Loretta C. Rogers
www.lorettacrogersbooks.com

10 comments:

Kathy Otten said...

Hi Loretta,

I was doing research for my WIP about a U.S. Deputy Marshal in Indian Territory. The hotel in which my characters spend a few nights is in McAlester, and known as the Elk House. Evidently Belle Starr was a gifted pianist and used to play on the piano when she stayed there. The piano now belongs to a direct descendant of Ed Sittel, who owned the Elk House when Belle stayed there.

Paty Jager said...

This is why I love writing western historical. You can make the heroine as tough and independent as you want and still stay within the realm of accuracy.

Great post, Loretta!

Susan Macatee said...

I love hearing stories of strong women in our past. I primarily set my romances during the American Civil War period and in my research, have found women, whether they served at the war front or held down the fort at home, had to be strong. That's the way I write my heroines.
Great post!

Anne Carrole said...

I love reading about these women of the old west. They give me inspiration for my own heroines. Another one you might want to look up is Sarah Bowman also known as the Great Western. Like all these ladies she was quite a character!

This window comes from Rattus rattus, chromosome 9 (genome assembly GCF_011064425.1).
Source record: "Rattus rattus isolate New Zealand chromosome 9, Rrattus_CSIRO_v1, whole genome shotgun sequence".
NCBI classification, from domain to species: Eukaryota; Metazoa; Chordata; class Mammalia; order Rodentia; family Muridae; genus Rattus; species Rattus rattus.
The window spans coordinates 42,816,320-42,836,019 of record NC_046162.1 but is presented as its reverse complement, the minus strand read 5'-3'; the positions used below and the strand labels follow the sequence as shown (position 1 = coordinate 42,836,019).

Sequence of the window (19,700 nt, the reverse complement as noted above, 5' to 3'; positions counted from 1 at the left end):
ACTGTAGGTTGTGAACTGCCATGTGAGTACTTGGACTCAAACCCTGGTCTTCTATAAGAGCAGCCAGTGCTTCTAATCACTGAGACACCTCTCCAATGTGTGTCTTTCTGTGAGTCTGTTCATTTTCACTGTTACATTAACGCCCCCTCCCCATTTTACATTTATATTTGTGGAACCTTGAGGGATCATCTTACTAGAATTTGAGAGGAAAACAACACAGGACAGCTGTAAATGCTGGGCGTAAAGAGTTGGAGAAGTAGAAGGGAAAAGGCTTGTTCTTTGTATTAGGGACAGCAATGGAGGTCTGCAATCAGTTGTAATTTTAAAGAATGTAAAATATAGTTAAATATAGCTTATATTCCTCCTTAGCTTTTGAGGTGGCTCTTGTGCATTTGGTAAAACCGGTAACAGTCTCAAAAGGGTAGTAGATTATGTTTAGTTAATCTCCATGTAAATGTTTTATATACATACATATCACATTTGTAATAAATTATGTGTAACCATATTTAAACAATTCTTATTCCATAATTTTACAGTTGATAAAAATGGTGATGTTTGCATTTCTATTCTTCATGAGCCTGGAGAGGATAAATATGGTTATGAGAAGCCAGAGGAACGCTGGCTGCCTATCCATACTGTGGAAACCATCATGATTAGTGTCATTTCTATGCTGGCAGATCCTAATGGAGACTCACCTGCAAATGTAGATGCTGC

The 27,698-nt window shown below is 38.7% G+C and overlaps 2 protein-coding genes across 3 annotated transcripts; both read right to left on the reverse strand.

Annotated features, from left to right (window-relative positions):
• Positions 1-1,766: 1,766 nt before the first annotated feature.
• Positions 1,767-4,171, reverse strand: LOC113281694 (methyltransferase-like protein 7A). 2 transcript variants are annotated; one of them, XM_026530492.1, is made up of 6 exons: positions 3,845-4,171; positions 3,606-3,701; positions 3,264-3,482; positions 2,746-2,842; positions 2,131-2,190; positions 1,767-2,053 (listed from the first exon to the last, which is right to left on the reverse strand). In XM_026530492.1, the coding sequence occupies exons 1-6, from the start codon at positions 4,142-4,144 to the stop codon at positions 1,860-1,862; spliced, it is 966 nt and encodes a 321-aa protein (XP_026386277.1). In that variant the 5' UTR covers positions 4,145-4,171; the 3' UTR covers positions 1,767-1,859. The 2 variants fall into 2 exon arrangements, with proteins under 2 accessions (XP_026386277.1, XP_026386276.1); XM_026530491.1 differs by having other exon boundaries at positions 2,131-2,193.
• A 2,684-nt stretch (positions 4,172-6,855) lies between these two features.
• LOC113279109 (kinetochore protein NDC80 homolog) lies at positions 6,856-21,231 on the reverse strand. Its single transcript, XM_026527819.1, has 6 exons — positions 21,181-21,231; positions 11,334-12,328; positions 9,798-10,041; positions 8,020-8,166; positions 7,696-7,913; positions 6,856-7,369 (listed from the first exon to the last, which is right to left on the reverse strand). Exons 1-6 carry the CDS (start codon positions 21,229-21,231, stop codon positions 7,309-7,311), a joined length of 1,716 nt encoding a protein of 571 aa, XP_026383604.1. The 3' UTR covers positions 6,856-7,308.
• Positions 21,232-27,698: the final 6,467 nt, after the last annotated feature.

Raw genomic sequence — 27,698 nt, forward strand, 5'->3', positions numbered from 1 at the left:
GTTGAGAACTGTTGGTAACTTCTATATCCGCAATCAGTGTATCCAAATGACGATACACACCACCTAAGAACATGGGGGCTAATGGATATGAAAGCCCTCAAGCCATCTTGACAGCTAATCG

Celia Yeary said...

Yes, they had to be strong to survive. I have a book titled TEXAS TEARS AND TEXAS SUNSHINE--names of old quilt patterns. The small print contains photos and memories written by real Texas pioneers. None of them were just housewives--One rode with her husband--a Texas Ranger--and lived in the Ranger camp for months. The other stories are just as interesting. Thanks, Loretta--very good. Celia Yeary

Tanya Hanson said...

Fantastic post, Loretta! I learn so much here. Belle Starr is featured in one of my favorite movies, The Long Riders (yeah, I know they were all bad guys but I love that movie) and Big Nose kate in Tombstone.

I love the account of the woman with the five kids and the pushcart. ALl that...and corsets, long skirts, and your period once a month. Wow.

Linda LaRoque said...

What a wonderful and informative post, Loretta. Women had a tough life in those days, it's a wonder so few survived. Just the thought of complications during delivering a baby, heck, just a major headache and having no way to get relief is daunting.

Linda

CJ Parker said...

Loved this blog. I've always been a lover of the old west. When asked if I could change time, what era would I have loved to go back to, I said the old west. My grandmother nicknamed me Calamity Jane when I was a kid. I was always in some kind of trouble. LOL One of my pen names is C. J. Parker, in honor of my grandmother. For TWRP I'm Charlotte Parker, and my first book with them is a time travel set in the old west. 1876 Deadwood. Don't have a release date yet.

Lauri said...

Great post, Loretta.

These women were true pioneers, and the backbone of the American West. Today's trials seem insignificant to some of the things they faced.

Garda said...

Great article, Lorretta! I love reading about the Women of the West, those in "all" trades. First time I've checked this site. Very impressive!